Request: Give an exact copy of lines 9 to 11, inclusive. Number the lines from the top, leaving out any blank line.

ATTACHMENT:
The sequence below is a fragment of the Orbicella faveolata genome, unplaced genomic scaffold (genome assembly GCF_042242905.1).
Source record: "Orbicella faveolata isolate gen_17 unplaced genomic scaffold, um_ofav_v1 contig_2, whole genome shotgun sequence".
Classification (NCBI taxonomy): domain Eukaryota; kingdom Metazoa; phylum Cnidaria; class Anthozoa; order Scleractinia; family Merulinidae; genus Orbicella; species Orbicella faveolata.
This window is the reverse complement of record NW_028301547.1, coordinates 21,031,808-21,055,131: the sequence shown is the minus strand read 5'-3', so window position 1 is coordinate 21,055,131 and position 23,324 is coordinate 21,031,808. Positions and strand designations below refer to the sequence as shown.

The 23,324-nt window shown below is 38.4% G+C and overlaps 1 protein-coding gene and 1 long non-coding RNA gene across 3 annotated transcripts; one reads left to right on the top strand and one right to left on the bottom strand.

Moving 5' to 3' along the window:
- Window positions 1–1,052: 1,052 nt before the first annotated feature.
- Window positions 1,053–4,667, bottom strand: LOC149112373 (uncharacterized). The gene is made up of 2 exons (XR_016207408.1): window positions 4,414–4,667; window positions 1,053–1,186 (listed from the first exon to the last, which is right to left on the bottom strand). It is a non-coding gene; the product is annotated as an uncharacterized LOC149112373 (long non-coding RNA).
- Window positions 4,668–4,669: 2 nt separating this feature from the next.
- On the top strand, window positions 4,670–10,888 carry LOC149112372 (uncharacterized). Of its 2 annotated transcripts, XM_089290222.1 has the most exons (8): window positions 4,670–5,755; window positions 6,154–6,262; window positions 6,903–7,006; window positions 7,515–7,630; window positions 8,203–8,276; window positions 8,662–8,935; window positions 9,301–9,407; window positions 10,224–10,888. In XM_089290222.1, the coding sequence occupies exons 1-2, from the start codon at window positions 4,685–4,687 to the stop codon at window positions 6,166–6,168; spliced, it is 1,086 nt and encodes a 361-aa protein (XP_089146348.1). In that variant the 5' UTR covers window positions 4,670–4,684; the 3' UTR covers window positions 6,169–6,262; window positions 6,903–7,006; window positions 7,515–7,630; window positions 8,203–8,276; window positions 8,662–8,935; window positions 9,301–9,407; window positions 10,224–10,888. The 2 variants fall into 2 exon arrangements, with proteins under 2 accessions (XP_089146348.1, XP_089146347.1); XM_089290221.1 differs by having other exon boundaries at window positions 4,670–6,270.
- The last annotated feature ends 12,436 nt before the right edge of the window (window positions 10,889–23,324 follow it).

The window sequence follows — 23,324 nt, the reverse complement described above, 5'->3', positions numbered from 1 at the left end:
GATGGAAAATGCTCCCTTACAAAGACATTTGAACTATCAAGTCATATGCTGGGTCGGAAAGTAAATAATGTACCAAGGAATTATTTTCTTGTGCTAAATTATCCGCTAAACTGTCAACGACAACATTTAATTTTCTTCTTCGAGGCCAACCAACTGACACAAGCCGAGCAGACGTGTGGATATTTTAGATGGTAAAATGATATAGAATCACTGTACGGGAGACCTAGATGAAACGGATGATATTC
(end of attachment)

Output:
- Window positions 4,668–4,669: 2 nt separating this feature from the next.
- On the top strand, window positions 4,670–10,888 carry LOC149112372 (uncharacterized). Of its 2 annotated transcripts, XM_089290222.1 has the most exons (8): window positions 4,670–5,755; window positions 6,154–6,262; window positions 6,903–7,006; window positions 7,515–7,630; window positions 8,203–8,276; window positions 8,662–8,935; window positions 9,301–9,407; window positions 10,224–10,888. In XM_089290222.1, the coding sequence occupies exons 1-2, from the start codon at window positions 4,685–4,687 to the stop codon at window positions 6,166–6,168; spliced, it is 1,086 nt and encodes a 361-aa protein (XP_089146348.1). In that variant the 5' UTR covers window positions 4,670–4,684; the 3' UTR covers window positions 6,169–6,262; window positions 6,903–7,006; window positions 7,515–7,630; window positions 8,203–8,276; window positions 8,662–8,935; window positions 9,301–9,407; window positions 10,224–10,888. The 2 variants fall into 2 exon arrangements, with proteins under 2 accessions (XP_089146348.1, XP_089146347.1); XM_089290221.1 differs by having other exon boundaries at window positions 4,670–6,270.
- The last annotated feature ends 12,436 nt before the right edge of the window (window positions 10,889–23,324 follow it).